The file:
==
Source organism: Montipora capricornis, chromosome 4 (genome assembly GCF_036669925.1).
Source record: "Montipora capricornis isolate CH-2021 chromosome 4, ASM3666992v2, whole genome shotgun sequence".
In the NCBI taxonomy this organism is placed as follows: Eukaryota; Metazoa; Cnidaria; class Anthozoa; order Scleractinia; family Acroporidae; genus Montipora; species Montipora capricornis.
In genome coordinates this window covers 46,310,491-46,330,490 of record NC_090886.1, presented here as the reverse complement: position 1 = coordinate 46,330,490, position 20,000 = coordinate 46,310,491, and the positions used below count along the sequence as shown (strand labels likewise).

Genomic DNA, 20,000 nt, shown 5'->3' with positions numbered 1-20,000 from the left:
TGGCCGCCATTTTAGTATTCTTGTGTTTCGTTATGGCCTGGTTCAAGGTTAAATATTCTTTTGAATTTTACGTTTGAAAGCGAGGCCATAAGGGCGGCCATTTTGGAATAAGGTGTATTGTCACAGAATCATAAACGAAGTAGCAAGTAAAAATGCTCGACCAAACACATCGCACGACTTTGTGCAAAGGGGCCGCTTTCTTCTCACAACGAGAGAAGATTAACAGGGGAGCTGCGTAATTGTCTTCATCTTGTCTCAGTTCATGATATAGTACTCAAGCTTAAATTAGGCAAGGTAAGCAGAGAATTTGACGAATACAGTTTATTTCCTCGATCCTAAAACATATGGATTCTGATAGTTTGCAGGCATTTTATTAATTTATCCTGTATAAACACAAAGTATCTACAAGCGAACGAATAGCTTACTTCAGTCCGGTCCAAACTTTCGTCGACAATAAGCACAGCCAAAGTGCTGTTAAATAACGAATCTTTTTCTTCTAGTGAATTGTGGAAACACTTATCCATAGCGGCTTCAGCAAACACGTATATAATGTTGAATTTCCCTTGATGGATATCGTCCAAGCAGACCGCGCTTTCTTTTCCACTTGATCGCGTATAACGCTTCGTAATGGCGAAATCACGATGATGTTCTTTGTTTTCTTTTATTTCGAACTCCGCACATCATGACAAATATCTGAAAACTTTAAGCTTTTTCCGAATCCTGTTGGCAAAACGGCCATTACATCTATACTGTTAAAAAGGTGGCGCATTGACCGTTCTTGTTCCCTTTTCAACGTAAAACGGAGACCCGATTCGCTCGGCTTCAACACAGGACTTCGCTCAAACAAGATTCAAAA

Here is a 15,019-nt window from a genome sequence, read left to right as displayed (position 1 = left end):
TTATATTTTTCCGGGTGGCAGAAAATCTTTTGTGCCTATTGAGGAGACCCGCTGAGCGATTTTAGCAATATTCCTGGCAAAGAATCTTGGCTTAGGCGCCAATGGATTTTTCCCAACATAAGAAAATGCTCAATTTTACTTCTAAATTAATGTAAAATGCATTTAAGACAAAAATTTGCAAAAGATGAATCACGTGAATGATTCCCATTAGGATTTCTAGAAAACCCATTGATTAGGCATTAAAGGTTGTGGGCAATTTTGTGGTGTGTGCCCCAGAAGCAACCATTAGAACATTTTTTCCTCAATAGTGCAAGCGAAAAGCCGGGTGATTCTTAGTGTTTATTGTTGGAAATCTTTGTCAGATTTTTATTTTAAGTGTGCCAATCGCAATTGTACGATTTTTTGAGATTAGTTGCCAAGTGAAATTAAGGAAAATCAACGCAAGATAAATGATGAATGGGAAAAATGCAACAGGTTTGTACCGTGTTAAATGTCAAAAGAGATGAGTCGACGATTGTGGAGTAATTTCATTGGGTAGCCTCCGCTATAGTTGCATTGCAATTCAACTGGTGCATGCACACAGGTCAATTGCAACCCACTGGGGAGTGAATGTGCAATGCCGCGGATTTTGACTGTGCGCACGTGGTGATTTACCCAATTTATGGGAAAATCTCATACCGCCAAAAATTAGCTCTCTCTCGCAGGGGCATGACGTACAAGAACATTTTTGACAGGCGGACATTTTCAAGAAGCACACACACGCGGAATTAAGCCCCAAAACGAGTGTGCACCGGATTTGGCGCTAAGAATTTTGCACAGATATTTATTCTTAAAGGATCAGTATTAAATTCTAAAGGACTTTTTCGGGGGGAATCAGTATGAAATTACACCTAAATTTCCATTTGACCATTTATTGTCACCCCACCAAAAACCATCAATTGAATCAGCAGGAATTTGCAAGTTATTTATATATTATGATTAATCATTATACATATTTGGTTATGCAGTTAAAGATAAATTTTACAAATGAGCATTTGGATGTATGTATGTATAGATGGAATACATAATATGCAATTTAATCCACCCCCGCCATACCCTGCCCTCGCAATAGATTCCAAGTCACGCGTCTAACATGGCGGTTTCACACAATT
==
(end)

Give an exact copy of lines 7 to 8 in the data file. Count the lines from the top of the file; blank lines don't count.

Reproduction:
Here is a 15,019-nt window from a genome sequence, read left to right as displayed (position 1 = left end):
TTATATTTTTCCGGGTGGCAGAAAATCTTTTGTGCCTATTGAGGAGACCCGCTGAGCGATTTTAGCAATATTCCTGGCAAAGAATCTTGGCTTAGGCGCCAATGGATTTTTCCCAACATAAGAAAATGCTCAATTTTACTTCTAAATTAATGTAAAATGCATTTAAGACAAAAATTTGCAAAAGATGAATCACGTGAATGATTCCCATTAGGATTTCTAGAAAACCCATTGATTAGGCATTAAAGGTTGTGGGCAATTTTGTGGTGTGTGCCCCAGAAGCAACCATTAGAACATTTTTTCCTCAATAGTGCAAGCGAAAAGCCGGGTGATTCTTAGTGTTTATTGTTGGAAATCTTTGTCAGATTTTTATTTTAAGTGTGCCAATCGCAATTGTACGATTTTTTGAGATTAGTTGCCAAGTGAAATTAAGGAAAATCAACGCAAGATAAATGATGAATGGGAAAAATGCAACAGGTTTGTACCGTGTTAAATGTCAAAAGAGATGAGTCGACGATTGTGGAGTAATTTCATTGGGTAGCCTCCGCTATAGTTGCATTGCAATTCAACTGGTGCATGCACACAGGTCAATTGCAACCCACTGGGGAGTGAATGTGCAATGCCGCGGATTTTGACTGTGCGCACGTGGTGATTTACCCAATTTATGGGAAAATCTCATACCGCCAAAAATTAGCTCTCTCTCGCAGGGGCATGACGTACAAGAACATTTTTGACAGGCGGACATTTTCAAGAAGCACACACACGCGGAATTAAGCCCCAAAACGAGTGTGCACCGGATTTGGCGCTAAGAATTTTGCACAGATATTTATTCTTAAAGGATCAGTATTAAATTCTAAAGGACTTTTTCGGGGGGAATCAGTATGAAATTACACCTAAATTTCCATTTGACCATTTATTGTCACCCCACCAAAAACCATCAATTGAATCAGCAGGAATTTGCAAGTTATTTATATATTATGATTAATCATTATACATATTTGGTTATGCAGTTAAAGATAAATTTTACAAATGAGCATTTGGATGTATGTATGTATAGATGGAATACATAATATGCAATTTAATCCACCCCCGCCATACCCTGCCCTCGCAATAGATTCCAAGTCACGCGTCTAACATGGCGGTTTCACACAATT